The incident shows the growing likelihood of such collisions in the high-traffic, littered near-Earth orbital zone.

“Collisions are proportional to the square of the number of things in orbit,” McDowell explained. “That is to say, if you have 10 times as many satellites, you’re going to get 100 times as many collisions.”

He added: “So, as the traffic density goes up, collisions are going to go from being a minor constituent of the space junk problem to being the major constituent. That’s just math.”

A worst-case scenario of such collisions is known as the “Kessler Syndrome,” and describes the possibility of one collision setting in motion a chain of collisions. Such a disaster was the premise of the 2013 film “Gravity.”

One hopes that things don’t reach that point.

In the meantime, however, there have been a number of initiatives meant to tackle the growing problem of space debris, such as the ELSA-d spacecraft launched in a demonstration mission earlier this year.

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Boston Dynamics Drops New Video Of 5-Foot Atlas Humanoid Robot Effortlessly Doing Parkour

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Robot maker Boston Dynamics has released new video of its two-legged Atlas robot effortlessly completing a parkour obstacle course, offering a new display of its humanoid machines’ unsettling repertoire.

In the video, a pair of Atlas robots can be seen leaping over large gaps, vaulting beams, and even performing backflips. The robot can even be seen jumping over a board while using its arm to remain steady.

While the display seems like anything but “free” running – as the original developers of parkour had envisioned – the routine does seem like an impressive, if terrifying, display of effective coding that took months to perfect, according to the Hyundai-owned robotics firm.

“It’s not the robot just magically deciding to do parkour, it’s kind of a choreographed routine, much like a skateboard video or a parkour video,” said Atlas control lead Benjamin Stephens.

See for yourself:

Unlike its robotic dog Spot, which controversially hit New York City streets last year before being pulled, Atlas isn’t a production robot. Instead, it’s a research model meant to see how far the limits of robotics can be pushed.

In the past, Boston Dynamics has displayed the robot’s feats with videos of Atlas jogging and even busting out some cool dance moves.

Team lead Scott Kuindersma said in a statement that in about two decades, we can expect to coexist with robots that move “with grace, reliability, and work alongside humans to enrich our lives.”

Until then, some of us will continue to reserve our right to feel a bit queasy about the prospect of people being chased down by these skilled free-running (and dancing) machines.

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Environment

South Korean Toilet Turns Poo Into Green Energy and Pays Its Users Digital Cash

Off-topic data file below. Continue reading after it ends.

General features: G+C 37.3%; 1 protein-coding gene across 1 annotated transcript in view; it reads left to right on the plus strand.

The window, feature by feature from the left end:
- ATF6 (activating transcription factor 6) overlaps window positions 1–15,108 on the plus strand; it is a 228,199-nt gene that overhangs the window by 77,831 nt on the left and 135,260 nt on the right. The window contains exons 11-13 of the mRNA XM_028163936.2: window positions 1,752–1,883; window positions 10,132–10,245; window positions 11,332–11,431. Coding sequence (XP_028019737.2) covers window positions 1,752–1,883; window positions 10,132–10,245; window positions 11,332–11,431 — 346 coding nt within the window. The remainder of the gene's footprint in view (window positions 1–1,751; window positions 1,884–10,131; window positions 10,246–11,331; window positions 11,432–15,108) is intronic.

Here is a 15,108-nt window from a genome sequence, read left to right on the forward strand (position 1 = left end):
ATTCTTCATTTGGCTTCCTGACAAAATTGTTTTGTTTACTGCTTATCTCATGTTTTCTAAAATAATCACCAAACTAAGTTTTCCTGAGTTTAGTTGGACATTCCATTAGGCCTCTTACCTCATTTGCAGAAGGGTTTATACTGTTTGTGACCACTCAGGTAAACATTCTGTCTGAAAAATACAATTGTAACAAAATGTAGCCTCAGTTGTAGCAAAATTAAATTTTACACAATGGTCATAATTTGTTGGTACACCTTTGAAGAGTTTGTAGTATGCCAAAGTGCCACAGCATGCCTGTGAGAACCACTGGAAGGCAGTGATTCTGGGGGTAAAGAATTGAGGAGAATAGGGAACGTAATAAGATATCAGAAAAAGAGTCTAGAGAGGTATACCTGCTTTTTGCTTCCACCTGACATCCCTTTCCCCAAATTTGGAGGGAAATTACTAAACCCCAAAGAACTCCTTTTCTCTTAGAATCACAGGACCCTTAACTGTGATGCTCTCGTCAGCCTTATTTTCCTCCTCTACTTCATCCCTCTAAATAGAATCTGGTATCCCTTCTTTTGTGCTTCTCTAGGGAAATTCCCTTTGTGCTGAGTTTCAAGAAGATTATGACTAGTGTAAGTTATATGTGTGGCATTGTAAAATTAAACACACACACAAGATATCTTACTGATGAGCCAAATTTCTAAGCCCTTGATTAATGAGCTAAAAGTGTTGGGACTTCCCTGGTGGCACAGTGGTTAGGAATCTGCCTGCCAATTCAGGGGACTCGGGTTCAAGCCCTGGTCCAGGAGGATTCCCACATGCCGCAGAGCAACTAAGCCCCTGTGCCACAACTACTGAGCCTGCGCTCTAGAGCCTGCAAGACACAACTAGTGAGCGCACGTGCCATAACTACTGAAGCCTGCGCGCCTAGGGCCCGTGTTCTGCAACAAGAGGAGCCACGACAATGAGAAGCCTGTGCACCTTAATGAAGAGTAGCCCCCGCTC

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What if your morning #2 not only powered your stove to cook your eggs, but also allowed you to pay for your coffee and pastry on the way to class?

It seems like an absurd question, but one university in South Korea has invented a toilet that allows human excrement to not only be used for clean power, but also dumps a bit of digital currency into your wallet that can be exchanged for some fruit or cup noodles at the campus canteen, reports Reuters.

The BeeVi toilet – short for Bee-Vision – was designed by urban and environmental engineering professor Cho Jae-weon of the Ulsan National Institute of Science and Technology (UNIST), and is meant to not only save resources but also reward students for their feces.

The toilet is designed to first deliver your excrement into a special underground tank, reducing water use, before microorganisms break the waste down into methane, a clean source of energy that can power the numerous appliances that dorm life requires.

“If we think out of the box, feces has precious value to make energy and manure,” Cho explained. “I have put this value into ecological circulation.”

The toilet can transform approximately a pound of solid human waste – roughly the average amount people poop per day – into some 50 liters of methane gas, said Cho. That’s about enough to generate half a kilowatt hour of electricity, enough to transport a student throughout campus for some of their school day.

Cho has even devised a special virtual currency for the BeeVi toilet called Ggool, or honey in Korean. Users of the toilet can expect to earn 10 Ggool per day, covering some of the many expenses students rack up on campus every day.

Students have given the new system glowing reviews, and don’t even mind discussing their bodily functions at lunchtime – even expressing their hopes to use their fecal credits to purchase books.